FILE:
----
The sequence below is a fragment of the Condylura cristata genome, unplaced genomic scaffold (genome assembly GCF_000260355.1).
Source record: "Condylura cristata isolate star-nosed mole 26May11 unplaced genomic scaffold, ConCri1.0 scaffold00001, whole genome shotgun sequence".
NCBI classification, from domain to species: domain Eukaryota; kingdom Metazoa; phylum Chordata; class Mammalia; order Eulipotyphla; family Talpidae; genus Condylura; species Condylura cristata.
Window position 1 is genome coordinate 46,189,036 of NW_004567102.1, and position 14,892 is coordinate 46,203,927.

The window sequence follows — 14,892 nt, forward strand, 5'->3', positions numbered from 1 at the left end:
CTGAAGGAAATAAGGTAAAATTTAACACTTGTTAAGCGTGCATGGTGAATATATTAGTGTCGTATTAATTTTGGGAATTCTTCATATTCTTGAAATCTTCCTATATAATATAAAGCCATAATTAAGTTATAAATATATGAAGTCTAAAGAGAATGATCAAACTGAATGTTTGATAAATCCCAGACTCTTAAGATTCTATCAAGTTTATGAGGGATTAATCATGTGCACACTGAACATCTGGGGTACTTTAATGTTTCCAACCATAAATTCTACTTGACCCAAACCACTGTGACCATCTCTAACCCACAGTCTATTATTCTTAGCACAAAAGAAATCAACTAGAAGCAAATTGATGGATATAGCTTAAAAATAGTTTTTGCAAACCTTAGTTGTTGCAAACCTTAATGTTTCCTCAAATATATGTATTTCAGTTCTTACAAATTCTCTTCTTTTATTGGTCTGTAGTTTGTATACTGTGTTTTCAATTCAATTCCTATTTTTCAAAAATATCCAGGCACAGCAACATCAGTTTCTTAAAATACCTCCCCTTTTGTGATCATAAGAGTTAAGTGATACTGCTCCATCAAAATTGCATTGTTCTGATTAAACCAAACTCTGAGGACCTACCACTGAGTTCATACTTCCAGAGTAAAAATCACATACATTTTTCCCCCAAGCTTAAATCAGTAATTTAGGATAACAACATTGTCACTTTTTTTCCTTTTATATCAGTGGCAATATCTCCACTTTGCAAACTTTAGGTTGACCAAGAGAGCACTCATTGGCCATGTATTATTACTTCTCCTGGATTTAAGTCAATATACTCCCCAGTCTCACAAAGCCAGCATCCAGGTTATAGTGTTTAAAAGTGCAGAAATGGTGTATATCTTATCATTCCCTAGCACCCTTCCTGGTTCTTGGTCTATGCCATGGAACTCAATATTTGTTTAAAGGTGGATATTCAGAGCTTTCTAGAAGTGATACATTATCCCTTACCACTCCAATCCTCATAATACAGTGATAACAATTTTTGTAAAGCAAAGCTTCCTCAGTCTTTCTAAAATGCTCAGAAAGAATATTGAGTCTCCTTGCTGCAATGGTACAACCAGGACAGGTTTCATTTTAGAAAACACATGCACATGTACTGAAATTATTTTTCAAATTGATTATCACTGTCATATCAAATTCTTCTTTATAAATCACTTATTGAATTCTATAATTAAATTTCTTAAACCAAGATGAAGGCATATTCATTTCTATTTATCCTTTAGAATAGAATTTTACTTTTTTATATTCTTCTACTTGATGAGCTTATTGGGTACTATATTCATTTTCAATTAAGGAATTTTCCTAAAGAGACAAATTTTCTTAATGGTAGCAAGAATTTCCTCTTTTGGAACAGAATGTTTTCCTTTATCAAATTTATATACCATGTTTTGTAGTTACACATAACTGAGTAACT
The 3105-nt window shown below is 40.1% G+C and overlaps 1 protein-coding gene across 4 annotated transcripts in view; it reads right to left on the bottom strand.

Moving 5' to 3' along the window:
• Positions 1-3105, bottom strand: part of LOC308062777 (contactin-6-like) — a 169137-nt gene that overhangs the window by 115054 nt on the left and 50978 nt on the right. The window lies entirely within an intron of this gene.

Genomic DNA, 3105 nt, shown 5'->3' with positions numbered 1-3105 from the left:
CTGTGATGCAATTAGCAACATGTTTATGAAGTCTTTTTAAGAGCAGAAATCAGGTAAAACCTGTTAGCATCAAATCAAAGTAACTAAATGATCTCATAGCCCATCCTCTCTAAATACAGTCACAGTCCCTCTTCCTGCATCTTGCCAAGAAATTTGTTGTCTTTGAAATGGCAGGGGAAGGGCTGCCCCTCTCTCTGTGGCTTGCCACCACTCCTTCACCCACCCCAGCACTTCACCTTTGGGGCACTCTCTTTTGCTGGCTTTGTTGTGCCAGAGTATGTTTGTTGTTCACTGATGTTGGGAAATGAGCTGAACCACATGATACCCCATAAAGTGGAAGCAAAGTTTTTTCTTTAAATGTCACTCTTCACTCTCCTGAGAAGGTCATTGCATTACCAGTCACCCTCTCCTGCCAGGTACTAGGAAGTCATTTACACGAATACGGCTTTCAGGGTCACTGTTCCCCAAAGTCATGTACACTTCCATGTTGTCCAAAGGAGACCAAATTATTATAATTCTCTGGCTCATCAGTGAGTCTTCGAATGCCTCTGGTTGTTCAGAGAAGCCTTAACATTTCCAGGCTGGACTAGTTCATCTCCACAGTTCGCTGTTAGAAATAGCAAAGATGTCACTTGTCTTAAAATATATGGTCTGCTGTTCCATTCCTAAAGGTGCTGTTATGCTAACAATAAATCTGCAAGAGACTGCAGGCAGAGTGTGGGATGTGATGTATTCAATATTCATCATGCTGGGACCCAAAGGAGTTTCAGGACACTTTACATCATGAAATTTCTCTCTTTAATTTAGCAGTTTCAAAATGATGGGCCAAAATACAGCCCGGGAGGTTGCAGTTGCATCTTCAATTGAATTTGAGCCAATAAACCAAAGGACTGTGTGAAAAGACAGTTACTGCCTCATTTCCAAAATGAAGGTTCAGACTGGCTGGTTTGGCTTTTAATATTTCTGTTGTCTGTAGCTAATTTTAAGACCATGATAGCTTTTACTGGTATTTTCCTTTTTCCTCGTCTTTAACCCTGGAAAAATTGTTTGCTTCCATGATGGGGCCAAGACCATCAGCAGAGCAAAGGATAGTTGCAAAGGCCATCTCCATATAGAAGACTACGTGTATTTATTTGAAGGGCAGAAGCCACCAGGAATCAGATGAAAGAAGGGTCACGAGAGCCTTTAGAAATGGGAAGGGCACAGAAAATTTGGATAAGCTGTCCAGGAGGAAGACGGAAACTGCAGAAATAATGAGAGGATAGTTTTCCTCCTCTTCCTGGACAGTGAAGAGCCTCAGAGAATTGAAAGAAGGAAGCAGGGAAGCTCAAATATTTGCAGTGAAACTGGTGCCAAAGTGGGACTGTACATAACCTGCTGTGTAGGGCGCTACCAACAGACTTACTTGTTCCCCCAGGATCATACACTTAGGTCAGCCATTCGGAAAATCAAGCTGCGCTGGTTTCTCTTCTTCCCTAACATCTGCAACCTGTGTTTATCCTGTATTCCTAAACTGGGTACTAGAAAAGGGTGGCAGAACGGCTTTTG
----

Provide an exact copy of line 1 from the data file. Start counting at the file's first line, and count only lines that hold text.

The sequence below is a fragment of the Condylura cristata genome, unplaced genomic scaffold (genome assembly GCF_000260355.1).